The recent bitter cold makes it a bit difficult to believe, but we are not all that far away from the craziest time of the sporting year—March Madness. In just a few short weeks the conference tournaments will conclude, the selection committee will make their decisions, the bracket will be set, and we’ll be ready to tip off an undoubtedly exciting three-week road to the most wide-open national championship in all of Division I athletics. With the excitement mounting and the “bracketologists” beginning to refine their picks, we might as well start looking at some early dark-horse teams. Of course, matchups will be key when we get to March, and it is quite possible that these teams can suffer a poor draw and early exit. But, with a few lucky bounces, you could be watching these unranked underdogs dance their way into the Sweet 16.
Texas is currently 17-8 with a 6-6 record in a tough Big 12 conference. They’ve haven’t backed down from their difficult schedule, and though they have eight losses, seven of them came from teams which are ranked in the nation’s top 25 (the lone exception being an overtime loss to Stanford). The biggest knock against Texas is that they have lacked a defining win up to this point. The closest we have seen have been a 55-54 road win at #24 UConn early in the season, and a commanding 77-50 win over #16 West Virginia about a month ago. With that being said, you can bet that they still have February 28th circled on their calendars when they head to face a top-ten Kansas Jayhawks team in hopes of avenging a 13-point loss last month. If they are going to be able to get that big win against Kansas, or against any other top-tier team, the key for the Longhorns will be controlling the paint. They are first in the country in blocks per game, third in defensive rebounding, and fifth in offensive rebounding. If they can dominate the inside like they are capable of, opposing teams are statistically destined to go cold shooting from the floor eventually. That is when Texas will have a chance to make their move.
Michigan State Spartans
Lackluster is perhaps the single best adjective to describe the performance of the Spartans so far this season. They are 17-8 overall with an 8-4 record in the Big Ten. They have not played poorly, but they are also clearly not on the level that the Michigan State faithful has grown accustomed to seeing of their boys in green. They have dropped a few games that they were undoubtedly good enough to win against teams like Nebraska, Illinois, and most alarmingly, Texas Southern. However, Saturday’s big win over the Ohio State Buckeyes could give this team just the spark they need to get back to the level of play they are capable of achieving. It would be hard to believe that a coach as good as Tom Izzo won’t be able to squeeze a little more success out of this squad, especially with kids like Branden Dawson and Travis Trice who have had the privilege of spending four years playing at MSU. Mix them in with talent from Denzel Valentine (who appropriately had a big night on that Valentine’s Day win over the Buckeyes), and they are dangerous. If the Spartans are able to dial up the same level of play that they brought to the court against Ohio State, the remainder of their Big Ten opponents could be at the beginning of a long list of teams with the unfortunate task of playing Michigan State.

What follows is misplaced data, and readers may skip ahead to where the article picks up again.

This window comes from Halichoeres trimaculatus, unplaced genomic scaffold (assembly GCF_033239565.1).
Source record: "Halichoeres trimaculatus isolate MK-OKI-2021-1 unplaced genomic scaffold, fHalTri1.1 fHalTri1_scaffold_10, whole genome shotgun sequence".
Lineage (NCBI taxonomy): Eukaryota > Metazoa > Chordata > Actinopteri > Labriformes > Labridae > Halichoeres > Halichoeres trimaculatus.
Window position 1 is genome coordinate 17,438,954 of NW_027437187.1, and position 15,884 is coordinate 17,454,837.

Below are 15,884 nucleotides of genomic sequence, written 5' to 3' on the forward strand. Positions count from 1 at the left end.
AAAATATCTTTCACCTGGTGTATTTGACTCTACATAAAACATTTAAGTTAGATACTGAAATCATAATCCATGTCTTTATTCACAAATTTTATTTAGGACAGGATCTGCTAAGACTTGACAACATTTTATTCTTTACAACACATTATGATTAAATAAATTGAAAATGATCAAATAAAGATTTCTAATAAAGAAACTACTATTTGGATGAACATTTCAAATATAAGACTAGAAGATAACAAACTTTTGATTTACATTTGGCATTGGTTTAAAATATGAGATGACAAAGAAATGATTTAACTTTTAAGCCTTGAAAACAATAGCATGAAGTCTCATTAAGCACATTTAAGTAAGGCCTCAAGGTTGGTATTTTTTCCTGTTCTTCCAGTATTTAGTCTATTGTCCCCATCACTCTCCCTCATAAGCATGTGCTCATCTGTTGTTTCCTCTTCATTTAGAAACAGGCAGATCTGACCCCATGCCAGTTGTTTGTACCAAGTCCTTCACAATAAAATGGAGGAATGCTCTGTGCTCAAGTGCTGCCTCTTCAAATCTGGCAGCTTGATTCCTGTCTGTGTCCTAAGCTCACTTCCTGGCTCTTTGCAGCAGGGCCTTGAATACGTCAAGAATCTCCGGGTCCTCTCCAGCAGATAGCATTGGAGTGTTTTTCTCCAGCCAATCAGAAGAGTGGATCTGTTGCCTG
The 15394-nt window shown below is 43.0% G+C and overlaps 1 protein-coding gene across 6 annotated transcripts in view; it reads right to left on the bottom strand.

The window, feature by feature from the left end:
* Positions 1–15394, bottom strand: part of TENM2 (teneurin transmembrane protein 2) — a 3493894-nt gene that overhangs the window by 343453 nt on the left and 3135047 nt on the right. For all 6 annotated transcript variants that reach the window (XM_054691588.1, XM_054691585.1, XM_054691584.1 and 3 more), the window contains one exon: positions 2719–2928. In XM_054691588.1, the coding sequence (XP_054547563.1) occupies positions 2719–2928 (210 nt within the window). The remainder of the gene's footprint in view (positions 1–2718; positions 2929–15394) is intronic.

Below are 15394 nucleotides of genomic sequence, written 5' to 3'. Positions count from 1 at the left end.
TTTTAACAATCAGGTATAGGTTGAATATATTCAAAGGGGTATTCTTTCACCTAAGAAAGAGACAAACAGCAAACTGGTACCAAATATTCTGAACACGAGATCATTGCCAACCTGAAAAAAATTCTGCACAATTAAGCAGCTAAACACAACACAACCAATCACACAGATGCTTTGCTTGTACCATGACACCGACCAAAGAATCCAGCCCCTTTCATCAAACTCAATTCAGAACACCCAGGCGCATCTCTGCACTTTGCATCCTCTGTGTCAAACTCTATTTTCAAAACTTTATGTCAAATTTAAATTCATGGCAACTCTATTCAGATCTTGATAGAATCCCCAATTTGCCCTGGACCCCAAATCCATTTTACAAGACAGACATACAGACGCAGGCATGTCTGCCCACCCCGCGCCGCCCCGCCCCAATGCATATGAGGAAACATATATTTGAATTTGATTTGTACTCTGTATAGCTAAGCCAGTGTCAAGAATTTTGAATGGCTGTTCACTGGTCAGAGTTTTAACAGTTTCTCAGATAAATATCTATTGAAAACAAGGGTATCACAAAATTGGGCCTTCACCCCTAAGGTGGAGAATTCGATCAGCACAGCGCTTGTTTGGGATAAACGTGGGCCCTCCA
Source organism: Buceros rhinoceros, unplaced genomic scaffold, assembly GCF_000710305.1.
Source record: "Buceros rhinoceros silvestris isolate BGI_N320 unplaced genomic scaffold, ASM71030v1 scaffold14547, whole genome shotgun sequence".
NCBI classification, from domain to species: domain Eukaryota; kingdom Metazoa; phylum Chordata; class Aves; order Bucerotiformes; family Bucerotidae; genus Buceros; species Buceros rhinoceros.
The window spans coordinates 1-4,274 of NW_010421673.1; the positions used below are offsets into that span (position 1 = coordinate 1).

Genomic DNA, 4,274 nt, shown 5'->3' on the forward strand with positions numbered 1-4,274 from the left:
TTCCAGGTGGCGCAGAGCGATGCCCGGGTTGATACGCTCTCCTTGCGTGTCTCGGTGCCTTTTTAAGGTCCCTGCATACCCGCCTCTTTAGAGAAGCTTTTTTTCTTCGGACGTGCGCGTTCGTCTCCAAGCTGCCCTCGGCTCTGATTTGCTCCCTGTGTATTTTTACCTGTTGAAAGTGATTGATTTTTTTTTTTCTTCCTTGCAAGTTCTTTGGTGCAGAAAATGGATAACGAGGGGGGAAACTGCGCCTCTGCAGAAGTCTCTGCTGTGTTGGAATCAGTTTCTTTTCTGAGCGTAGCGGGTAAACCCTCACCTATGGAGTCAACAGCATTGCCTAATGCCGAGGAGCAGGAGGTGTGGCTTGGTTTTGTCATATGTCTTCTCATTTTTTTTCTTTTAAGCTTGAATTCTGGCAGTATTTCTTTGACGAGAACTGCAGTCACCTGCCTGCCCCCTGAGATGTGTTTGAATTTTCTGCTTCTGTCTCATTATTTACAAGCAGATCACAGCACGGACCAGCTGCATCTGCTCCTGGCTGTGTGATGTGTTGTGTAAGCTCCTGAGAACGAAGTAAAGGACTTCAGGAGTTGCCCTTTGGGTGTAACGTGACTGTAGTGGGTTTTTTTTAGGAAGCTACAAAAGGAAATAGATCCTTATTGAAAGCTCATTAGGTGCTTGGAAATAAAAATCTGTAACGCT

San Diego State Aztecs
The Aztecs are the epitome of a mixed bag. Watching them play, it is undeniable that their defense, on any given night, can go up against anybody. At an average of 53 points allowed per contest, San Diego State is 3rd in the nation in this category. The have dominated mediocre teams like CSB, who they held to 27 points, and UCRV, who they held to 33 points. Even ranked opponents like Utah and Wyoming only managed to put up measly sums of 49 and 52 points respectively. Of course, the fact that this team remains unranked should immediately lend itself to the fact that even though their defense is stellar, their offense could limit them. They are in the basement of most offensive statistical categories, but it should at least be noted that their half-court tempo is at least partially responsible for deflating some of their numbers. They don’t have a dominant true scorer on their roster, but with that being said, great defense beats great offense every time over the course of a tournament. Everybody will go on hot streaks shooting the ball; some will more than others, but everybody will eventually. It’s much more difficult to just fall into a defensive cadence and get stops when it matters. The Aztecs can get stops. If they can get a little luck, they may punch a ticket for an extra plane ride.
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